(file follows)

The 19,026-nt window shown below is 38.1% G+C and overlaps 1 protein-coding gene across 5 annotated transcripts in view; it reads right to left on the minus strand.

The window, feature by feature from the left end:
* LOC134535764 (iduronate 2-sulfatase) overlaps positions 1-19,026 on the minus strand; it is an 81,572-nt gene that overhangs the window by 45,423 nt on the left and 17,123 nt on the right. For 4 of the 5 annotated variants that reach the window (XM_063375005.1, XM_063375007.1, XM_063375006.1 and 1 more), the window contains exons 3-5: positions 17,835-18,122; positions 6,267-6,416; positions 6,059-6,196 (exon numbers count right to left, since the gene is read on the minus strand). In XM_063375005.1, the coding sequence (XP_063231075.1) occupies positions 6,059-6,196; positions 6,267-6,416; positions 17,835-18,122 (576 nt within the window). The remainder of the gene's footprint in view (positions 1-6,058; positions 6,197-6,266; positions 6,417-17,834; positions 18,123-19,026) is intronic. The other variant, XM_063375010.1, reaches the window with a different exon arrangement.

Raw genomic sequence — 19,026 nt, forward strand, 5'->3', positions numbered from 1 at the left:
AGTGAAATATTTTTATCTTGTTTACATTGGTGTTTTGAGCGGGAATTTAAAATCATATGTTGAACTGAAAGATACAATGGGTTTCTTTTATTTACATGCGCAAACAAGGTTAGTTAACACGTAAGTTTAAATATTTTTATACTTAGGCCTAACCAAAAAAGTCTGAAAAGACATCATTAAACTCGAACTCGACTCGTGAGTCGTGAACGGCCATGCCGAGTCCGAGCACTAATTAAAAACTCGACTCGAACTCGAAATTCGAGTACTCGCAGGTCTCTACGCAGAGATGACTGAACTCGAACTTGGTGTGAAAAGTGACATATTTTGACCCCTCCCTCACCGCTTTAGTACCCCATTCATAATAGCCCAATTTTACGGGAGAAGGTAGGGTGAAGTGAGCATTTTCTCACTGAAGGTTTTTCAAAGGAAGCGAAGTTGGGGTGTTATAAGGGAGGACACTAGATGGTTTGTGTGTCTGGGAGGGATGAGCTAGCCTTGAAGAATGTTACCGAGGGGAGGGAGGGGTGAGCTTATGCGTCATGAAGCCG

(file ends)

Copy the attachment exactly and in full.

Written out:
The 19,026-nt window shown below is 38.1% G+C and overlaps 1 protein-coding gene across 5 annotated transcripts in view; it reads right to left on the minus strand.

The window, feature by feature from the left end:
* LOC134535764 (iduronate 2-sulfatase) overlaps positions 1-19,026 on the minus strand; it is an 81,572-nt gene that overhangs the window by 45,423 nt on the left and 17,123 nt on the right. For 4 of the 5 annotated variants that reach the window (XM_063375005.1, XM_063375007.1, XM_063375006.1 and 1 more), the window contains exons 3-5: positions 17,835-18,122; positions 6,267-6,416; positions 6,059-6,196 (exon numbers count right to left, since the gene is read on the minus strand). In XM_063375005.1, the coding sequence (XP_063231075.1) occupies positions 6,059-6,196; positions 6,267-6,416; positions 17,835-18,122 (576 nt within the window). The remainder of the gene's footprint in view (positions 1-6,058; positions 6,197-6,266; positions 6,417-17,834; positions 18,123-19,026) is intronic. The other variant, XM_063375010.1, reaches the window with a different exon arrangement.

Raw genomic sequence — 19,026 nt, forward strand, 5'->3', positions numbered from 1 at the left:
AGTGAAATATTTTTATCTTGTTTACATTGGTGTTTTGAGCGGGAATTTAAAATCATATGTTGAACTGAAAGATACAATGGGTTTCTTTTATTTACATGCGCAAACAAGGTTAGTTAACACGTAAGTTTAAATATTTTTATACTTAGGCCTAACCAAAAAAGTCTGAAAAGACATCATTAAACTCGAACTCGACTCGTGAGTCGTGAACGGCCATGCCGAGTCCGAGCACTAATTAAAAACTCGACTCGAACTCGAAATTCGAGTACTCGCAGGTCTCTACGCAGAGATGACTGAACTCGAACTTGGTGTGAAAAGTGACATATTTTGACCCCTCCCTCACCGCTTTAGTACCCCATTCATAATAGCCCAATTTTACGGGAGAAGGTAGGGTGAAGTGAGCATTTTCTCACTGAAGGTTTTTCAAAGGAAGCGAAGTTGGGGTGTTATAAGGGAGGACACTAGATGGTTTGTGTGTCTGGGAGGGATGAGCTAGCCTTGAAGAATGTTACCGAGGGGAGGGAGGGGTGAGCTTATGCGTCATGAAGCCG